Secession: In the light of the above, a movement has sprung up asking for Sabah to secede from the Federation. Legally speaking, our Constitution contains no provision for the secession of any state from the Federation. The disintegration of the Federal union is not contemplated by the Constitution. Any attempt at separation or incitement to secede will actually amount to treason and sedition under our criminal laws.
Even the 20-Point Agreement with Sabah explicitly states in para 7 that there is no right to secession.
But what about Singapore? Contrary to what is believed by some, Singapore did not unilaterally secede from Malaysia. Its “separation” was accomplished by several mutual acts between the Malaysian Federal Government and the state Government of Singapore.
Among these were the Independence of Singapore Agreement 1965 and the Constitution and Malaysia (Singapore Amendment) Act 1965. The latter made significant modifications to the 1957 Federal Constitution and the 1965 Malaysia Act and explicitly stated, “Parliament may by this Act allow Singapore to leave Malaysia”.
Self-determination: What about international law? One has to concede that the law of nations recognises the right of a people to self-determination. The law was born in an era of decolonisation and embraces the notion that people who have a common historical, ethnic, cultural, linguistic, religious, ideological, territorial or economic identity have a right to determine the political and legal status of their territory. They may set up a new State or choose to become part of another State.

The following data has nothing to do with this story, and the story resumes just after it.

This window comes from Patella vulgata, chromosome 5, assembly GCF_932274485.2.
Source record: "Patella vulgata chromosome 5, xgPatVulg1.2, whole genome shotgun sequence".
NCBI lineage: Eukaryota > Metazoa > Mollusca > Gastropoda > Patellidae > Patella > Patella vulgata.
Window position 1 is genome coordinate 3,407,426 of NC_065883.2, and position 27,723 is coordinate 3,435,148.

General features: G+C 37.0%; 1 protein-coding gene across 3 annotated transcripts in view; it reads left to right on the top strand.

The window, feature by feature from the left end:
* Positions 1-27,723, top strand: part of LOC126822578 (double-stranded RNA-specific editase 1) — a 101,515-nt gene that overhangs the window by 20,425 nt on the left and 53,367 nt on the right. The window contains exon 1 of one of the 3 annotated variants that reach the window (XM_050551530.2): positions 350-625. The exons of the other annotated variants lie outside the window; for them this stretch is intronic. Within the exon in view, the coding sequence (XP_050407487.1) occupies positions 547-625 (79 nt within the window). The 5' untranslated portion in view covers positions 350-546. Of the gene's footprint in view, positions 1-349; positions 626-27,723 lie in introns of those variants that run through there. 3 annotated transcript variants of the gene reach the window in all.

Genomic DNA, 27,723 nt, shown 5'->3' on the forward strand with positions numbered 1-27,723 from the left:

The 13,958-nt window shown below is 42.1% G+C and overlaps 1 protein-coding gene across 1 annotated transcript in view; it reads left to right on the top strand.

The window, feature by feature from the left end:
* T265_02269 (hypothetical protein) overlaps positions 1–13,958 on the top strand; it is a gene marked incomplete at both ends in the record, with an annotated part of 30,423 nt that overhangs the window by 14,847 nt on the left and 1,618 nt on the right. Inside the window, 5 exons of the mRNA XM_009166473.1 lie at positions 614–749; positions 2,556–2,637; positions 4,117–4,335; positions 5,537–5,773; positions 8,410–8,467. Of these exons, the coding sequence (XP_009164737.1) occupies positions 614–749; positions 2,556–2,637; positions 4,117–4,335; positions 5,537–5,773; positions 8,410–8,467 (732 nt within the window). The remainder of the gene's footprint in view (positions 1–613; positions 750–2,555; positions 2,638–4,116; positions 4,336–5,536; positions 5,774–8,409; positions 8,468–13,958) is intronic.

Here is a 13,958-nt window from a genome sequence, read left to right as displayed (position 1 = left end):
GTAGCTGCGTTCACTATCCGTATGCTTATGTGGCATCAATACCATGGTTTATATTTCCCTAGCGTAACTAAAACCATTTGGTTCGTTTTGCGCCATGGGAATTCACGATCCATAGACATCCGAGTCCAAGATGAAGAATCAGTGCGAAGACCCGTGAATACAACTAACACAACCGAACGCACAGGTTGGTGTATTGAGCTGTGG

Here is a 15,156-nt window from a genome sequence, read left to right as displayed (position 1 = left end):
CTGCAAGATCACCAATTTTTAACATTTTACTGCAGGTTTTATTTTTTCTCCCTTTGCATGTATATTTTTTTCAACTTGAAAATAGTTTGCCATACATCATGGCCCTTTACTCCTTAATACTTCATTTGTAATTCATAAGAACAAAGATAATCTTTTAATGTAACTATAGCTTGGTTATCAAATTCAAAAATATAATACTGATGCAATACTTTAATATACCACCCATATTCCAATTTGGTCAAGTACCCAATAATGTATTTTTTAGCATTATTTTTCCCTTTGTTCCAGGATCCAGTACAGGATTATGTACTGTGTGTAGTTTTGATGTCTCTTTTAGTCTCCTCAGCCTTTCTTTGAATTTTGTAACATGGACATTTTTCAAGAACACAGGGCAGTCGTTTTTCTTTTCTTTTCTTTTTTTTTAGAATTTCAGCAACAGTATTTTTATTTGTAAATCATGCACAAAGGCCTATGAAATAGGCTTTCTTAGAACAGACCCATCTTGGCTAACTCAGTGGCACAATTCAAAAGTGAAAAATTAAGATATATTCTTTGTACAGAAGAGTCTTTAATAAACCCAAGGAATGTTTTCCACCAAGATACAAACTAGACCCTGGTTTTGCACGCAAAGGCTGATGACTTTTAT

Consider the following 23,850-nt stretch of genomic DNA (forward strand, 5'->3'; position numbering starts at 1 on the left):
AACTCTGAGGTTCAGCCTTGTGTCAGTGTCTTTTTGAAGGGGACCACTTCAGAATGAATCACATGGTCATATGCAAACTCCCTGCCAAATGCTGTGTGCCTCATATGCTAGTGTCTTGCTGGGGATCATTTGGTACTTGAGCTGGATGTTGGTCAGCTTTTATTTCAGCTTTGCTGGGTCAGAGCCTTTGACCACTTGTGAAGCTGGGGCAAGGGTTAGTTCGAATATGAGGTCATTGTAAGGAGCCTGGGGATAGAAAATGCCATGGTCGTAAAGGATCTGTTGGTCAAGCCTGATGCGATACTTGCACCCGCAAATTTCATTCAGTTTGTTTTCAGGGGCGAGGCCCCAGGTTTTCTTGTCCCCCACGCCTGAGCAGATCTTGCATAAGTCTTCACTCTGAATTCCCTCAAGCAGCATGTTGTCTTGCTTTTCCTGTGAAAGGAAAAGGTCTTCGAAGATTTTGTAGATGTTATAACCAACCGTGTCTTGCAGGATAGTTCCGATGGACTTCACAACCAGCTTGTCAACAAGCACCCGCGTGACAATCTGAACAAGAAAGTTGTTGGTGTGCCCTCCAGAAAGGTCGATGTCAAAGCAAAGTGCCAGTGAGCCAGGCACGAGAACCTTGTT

In recent memory, Crimea (2014), Timor Leste (1995) and Bangladesh (1971) travelled down the painful, blood-soaked path of national liberation.
The principle of self-determination is recognised in Articles 1(2), 55, 73 and 76(b) of the United Nations Charter and in many other international documents. However, international law scholar Abdul Ghafur Hamid asserts that the legal right of self-determination applies primarily to colonised, trust and mandated territories: “The effect of linking self-determination to decolonisation seems to deny a general right to secession of groups within a State”.
I believe that despite some ambiguity in international law, the various regions (states, cantons, provinces) of a Federation do not have a legal right to walk away from the union. A unilateral act of separation is permissible in confederations like the European Union or Asean but not in a Federation united by a written, supreme Constitution which describes the territories of the Federation.
Leaders of Sabah and Sarawak must, therefore, disassociate themselves from all separatist movements. Instead they must negotiate with the Federal Government about their discontents.
In turn, Federal leaders must recognise that Sabah and Sarawak’s restiveness is real and must be addressed. The Federal Government must return to the meticulously negotiated compromises of 1963. It must balance the concern of equity with efficiency in inter-governmental financial relations.
It must strengthen institutional mechanisms for regular, non-partisan dialogue between the centre and the states. If the root causes of dissent and disenchantment are addressed, this Federal union can survive the challenging decades ahead.
Shad Faruqi is Emeritus Professor of Law at UiTM. The views expressed are entirely the writer’s own.